Xong Xiong | La Crosse, WI
My main memory of that place was that I was free. Even though I was confined to the one-mile radius of the camp with 45,000 other refugees, I felt free because I was safe.
When Hmong folks were resettled in Wisconsin after the Vietnam war, many came to the Coulee region around La Crosse because the bluffs and the river reminded them of home. The churches resettled a few families here, and those people sponsored their families from Laos and Thailand. My older sister and her husband came here first, sponsored by a church, and when they had been here long enough, they sponsored the rest of us. Today there are more than 6,000 Hmong folks in the Coulee region.
I’ve always worked in the Hmong community. I first started volunteering at the Hmong Center when I was a teenager. In college, I started working with Hmong women at a local women’s shelter. I think that Hmong culture is really patriarchal. If you want to do anything outside of being a wife and mother, it’s frowned upon. There’s a mindset of girls being inferior because they don’t carry the clan name. There’s a Hmong saying that “you raise a girl to give away.” There were a lot of things as I was growing up that I didn’t think were fair, and so I began to challenge those things. Recognizing that there was a lot of unfairness in valuing one gender over the other motivated me from a really young age.
I think the combination of being born into a refugee camp and being poor and scared was a driving force for me. It gave me the courage to get an education and eventually start a nonprofit that serves Hmong women. I remember coming to this strange country as a child and not knowing anything. I had these big fears, I didn’t have control over my life, and there were many things I didn’t understand. I was afraid I could get AIDS and die. Not understanding how AIDS was transmitted and not having an adult to explain it to me was terrifying because I thought that at any moment I could die because I came into contact with someone who had HIV. My whole life was like that. There was no adult to explain to me why I shouldn’t be scared of those things. I came from a background where my parents couldn’t calm my fears.
I felt like my whole life was out of control all the time. One way I felt I could control my life and the things around me was through learning and understanding things for myself. I’d say to myself, ‘OK I don’t understand that. How am I going to learn? Who can teach me this?’ In a lot of ways, loving to learn and going to school saved my life. I went to undergrad at UW-La Crosse. I earned both a master’s degree and a Ph.D. in education. My training is in educational foundations, but it aligns really well with my current work at Cia Siab, because a lot of what we do is about teaching folks how to look at their lives—and make changes so that things don’t repeat themselves in the next generation.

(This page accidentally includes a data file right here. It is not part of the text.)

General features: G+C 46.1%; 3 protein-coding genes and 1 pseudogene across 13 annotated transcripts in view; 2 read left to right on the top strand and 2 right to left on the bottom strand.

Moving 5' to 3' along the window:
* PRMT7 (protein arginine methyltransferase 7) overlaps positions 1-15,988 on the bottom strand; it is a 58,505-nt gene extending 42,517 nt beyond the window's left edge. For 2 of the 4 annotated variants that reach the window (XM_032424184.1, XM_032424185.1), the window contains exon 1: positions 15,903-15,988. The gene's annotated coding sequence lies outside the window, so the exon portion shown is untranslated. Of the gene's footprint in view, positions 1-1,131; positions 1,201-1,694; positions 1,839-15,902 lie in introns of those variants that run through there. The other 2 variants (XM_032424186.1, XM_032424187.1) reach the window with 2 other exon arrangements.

I founded Cia Siab, Inc. about four years ago to provide services for the Hmong community, especially for women, girls, and LGBTQ folks who have always been disenfranchised in the Hmong community. We serve victims of domestic abuse, assisting with things like translation and interpreting when clients are going into court. We have ten Hmong advocates that work with us and help women do restraining orders or file for divorces. We can help them get into shelter if that’s what’s needed, or if they need crisis intervention done right away. Right now, because of Covid, we are also getting them groceries if they’re in quarantine, getting them medicines if they can’t go to the store, things like that. It makes a difference for the Hmong women who come to us that we speak their language and understand their culture. They often avoid mainstream services because they find it traumatizing to have to explain the cultural differences. Not only do they have to talk about the violence in their lives, but they also feel like they have to explain why it looks different. Many avoid asking for help because of the fear of not being understood.
I have a ten-year-old daughter, Nkauj Ntsuab, and she really inspires me to work harder because I want to build a more equitable world where she has the same opportunities as everybody else. I think that has really motivated me to dig deeper at root causes of violence in our communities in a way that will be more forward-thinking and more grounded in who we are. It inspires me to work harder to build a better world for my daughter, a world that I didn’t have access to.
The concern for a just and equitable world is a driving force for me. That’s why I do the work I do. It feeds my soul. I feel like the world has to get better. Otherwise, what is the purpose of our being here if we don’t want to make things better for the future?